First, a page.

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WordPress hooks tutorial

WordPress hooks are a powerful feature that allows you to customize and extend the functionality of your WordPress website without modifying the core code. They are essentialy points in the WordPress code where you can add your own custom code or functions.

There are two types of hooks in WordPress: actions and filters. Action hooks allow you to add custom code or functions that execute at specific points in the WordPress code, while filter hooks allow you to modify data that is passed through the WordPress code.

Using hooks can be a great way to add custom functionality to your WordPress website, or to customize existing functionality without modifying the core code. This is particularly useful if you want to avoid losing your customizations when you update your WordPress site.

To use hooks in your WordPress site, you will need to add the appropriate hook function to your theme’s functions.php file or to a custom plugin. Here is an example of how to use an action hook to add a custom function to your WordPress site:

function my_custom_function() {
    // code to be executed when the hook is triggered
}
add_action('hook_name', 'my_custom_function');

In this example, the “hook_name” is the name of the action hook that you want to use, and the “my_custom_function” is the name of the function that you want to execute when the hook is triggered.

Here is an example of how to use a filter hook to modify data that is passed through the WordPress code:

function my_custom_function($data) {
    // modify $data as needed
    return $data;
}
add_filter('hook_name', 'my_custom_function');

In this example, the “hook_name” is the name of the filter hook that you want to use, and the “my_custom_function” is the name of the function that you want to use to modify the data. The modified data is then returned by the function.

There are hundreds of hooks available in WordPress, and they can be used to customize and extend your website in many different ways. Here are some of the most useful WordPress hooks that you can use to customize and extend your WordPress website:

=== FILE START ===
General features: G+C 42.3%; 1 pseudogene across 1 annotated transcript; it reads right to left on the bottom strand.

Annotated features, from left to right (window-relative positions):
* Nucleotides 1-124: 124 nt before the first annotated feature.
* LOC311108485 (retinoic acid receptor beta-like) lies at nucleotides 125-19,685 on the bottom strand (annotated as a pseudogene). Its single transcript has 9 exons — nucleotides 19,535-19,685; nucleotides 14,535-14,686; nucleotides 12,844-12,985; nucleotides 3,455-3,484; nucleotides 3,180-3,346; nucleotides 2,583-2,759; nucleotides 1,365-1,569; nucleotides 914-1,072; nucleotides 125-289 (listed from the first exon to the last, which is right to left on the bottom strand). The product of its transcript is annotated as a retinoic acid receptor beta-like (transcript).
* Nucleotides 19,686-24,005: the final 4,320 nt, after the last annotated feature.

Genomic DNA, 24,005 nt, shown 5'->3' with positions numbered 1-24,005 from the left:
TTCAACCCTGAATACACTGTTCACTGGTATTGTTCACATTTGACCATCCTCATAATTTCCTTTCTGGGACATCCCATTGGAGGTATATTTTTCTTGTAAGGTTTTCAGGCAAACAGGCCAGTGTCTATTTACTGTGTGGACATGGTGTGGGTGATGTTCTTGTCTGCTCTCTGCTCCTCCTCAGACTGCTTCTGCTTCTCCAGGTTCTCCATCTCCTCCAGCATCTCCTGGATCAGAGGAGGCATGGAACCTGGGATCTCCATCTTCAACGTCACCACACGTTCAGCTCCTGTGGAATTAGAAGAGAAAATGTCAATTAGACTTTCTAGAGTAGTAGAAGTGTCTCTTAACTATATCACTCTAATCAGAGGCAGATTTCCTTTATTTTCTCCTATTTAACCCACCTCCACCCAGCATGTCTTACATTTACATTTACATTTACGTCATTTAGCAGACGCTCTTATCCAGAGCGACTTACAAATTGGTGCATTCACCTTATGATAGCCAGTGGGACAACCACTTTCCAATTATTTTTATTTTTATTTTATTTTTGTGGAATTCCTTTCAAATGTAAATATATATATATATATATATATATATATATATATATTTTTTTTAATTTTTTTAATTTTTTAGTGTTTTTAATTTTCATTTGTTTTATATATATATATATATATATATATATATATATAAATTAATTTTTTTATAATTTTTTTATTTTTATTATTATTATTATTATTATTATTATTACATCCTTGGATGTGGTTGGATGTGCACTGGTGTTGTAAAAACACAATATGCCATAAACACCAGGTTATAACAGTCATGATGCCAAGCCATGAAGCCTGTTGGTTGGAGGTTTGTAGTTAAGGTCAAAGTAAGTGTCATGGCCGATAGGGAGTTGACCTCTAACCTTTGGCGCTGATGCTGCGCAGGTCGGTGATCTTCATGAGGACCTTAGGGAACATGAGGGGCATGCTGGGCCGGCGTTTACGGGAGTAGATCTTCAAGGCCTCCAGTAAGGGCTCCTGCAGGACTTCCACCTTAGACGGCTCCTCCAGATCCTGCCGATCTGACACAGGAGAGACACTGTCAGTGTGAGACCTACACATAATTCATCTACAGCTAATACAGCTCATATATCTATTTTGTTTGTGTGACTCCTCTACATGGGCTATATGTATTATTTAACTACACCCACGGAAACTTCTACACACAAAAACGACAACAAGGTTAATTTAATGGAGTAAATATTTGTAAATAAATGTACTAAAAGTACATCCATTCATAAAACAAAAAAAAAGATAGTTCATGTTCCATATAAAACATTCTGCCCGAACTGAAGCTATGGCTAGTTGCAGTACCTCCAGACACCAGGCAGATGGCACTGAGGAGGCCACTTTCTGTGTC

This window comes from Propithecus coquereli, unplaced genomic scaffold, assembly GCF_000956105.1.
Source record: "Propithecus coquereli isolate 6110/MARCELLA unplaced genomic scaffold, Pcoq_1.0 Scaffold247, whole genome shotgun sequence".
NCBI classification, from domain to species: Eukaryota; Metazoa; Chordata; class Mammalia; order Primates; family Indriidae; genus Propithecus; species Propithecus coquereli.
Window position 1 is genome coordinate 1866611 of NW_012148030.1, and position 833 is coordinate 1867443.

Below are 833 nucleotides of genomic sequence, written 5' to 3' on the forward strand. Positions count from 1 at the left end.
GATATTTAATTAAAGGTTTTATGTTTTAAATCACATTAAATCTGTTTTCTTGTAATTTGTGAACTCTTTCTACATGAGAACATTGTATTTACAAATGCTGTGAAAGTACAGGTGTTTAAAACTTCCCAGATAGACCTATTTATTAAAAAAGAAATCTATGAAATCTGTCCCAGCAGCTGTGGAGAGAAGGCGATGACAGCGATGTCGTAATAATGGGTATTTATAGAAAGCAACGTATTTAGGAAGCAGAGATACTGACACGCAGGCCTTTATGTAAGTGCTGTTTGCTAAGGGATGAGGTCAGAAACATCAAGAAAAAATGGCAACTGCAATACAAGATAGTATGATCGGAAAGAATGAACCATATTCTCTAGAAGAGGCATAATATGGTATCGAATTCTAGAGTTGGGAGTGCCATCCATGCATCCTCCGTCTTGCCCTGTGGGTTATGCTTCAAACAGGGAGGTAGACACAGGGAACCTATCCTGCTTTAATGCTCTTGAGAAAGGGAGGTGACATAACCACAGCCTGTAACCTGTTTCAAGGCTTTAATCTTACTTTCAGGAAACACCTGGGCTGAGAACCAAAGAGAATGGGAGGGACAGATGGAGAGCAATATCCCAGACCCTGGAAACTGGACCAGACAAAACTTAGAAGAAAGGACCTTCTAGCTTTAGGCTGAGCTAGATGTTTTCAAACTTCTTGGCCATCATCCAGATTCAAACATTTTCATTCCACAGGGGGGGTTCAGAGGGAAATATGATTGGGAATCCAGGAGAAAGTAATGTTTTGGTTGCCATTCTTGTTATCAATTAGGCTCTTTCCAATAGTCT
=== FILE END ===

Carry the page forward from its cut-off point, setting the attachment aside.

WordPress hookWhere is executed?How can be used?
wp_headThis action hook is executed in the head section of the WordPress template.You can use this hook to add custom styles, scripts, or meta tags to the head of your website.
wp_footerThis action hook is executed in the footer section of the WordPress template.You can use this hook to add custom scripts or content to the footer of your website.
the_contentThis filter hook is used to modify the content of a post or page.You can use this hook to add custom content, modify the content, or remove content from the post or page.
the_titleThis filter hook is used to modify the title of a post or page.You can use this hook to add custom text, modify the title, or remove the title from the post or page.
pre_get_postsThis action hook is used to modify the main query before it is executed.You can use this hook to modify the query parameters, such as the post type, taxonomy, or order, to customize the content that is displayed on your website.
wp_enqueue_scriptsThis action hook is used to enqueue scripts and styles in the WordPress template.You can use this hook to add custom styles and scripts to your website.
login_formThis action hook is used to customize the login form.You can use this hook to add custom fields, modify the form, or redirect the user to a custom login page.

Simple WordPress hooks examples